There’s also no notification LED. Combine this with the slow wake mentioned above and it seems like you’re constantly turning your phone on and off to check whether you have messages, only to see your home screen or an out-of-date clock for a quarter of a second. Again, a minor issue but one that would bother me if I’d shelled out top dollar for what’s supposed to be one of the world’s most advanced handsets.
Lastly, there is, as expected, a number of carrier garbage apps on the phone. I count about a dozen.
Update: Just two things I would like to add after a little more time with the device. Swype is more responsive and easy to use on the G2x than any other phone I’ve used, so if you’re a Swype lover, think on that. Also, I did get one of the units that randomly reboots. It didn’t do it during the period leading up to the review, but shortly after it started shutting off at random times, as others have reported, perhaps twice a day.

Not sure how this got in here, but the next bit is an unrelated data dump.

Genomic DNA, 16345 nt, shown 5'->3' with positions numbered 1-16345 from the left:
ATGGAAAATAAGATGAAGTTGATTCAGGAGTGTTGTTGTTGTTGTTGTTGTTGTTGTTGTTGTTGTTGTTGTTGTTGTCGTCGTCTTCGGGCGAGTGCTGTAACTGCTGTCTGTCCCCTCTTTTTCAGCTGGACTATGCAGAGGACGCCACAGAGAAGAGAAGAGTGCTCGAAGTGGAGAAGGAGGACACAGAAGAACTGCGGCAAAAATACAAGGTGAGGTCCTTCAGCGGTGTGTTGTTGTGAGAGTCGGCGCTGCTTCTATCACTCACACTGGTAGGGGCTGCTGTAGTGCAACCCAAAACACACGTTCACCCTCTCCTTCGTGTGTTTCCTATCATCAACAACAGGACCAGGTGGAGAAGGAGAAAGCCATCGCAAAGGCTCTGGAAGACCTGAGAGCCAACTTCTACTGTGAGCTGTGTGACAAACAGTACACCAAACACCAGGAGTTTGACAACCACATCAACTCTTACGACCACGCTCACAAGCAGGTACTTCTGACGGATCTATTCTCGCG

If you’re in the market for a big phone, you should certainly at least give the G2x a look. And if you’re interested in the future of Android as a gaming platform, this is probably the best device to test on or just have fun with. And if you’re a ROM hacker looking at trying to get 3.0 on a phone or just love to get cool unsigned apps on your handset, this could be a good choice, as it’s powerful enough to handle anything out there currently and do work (like operating a VM or something) on which other phones might choke. But for the casual user who hears it’s a powerful phone with a big screen, I’d have to recommend they look into the other powerful phones with big screens out there before throwing down on this one in particular.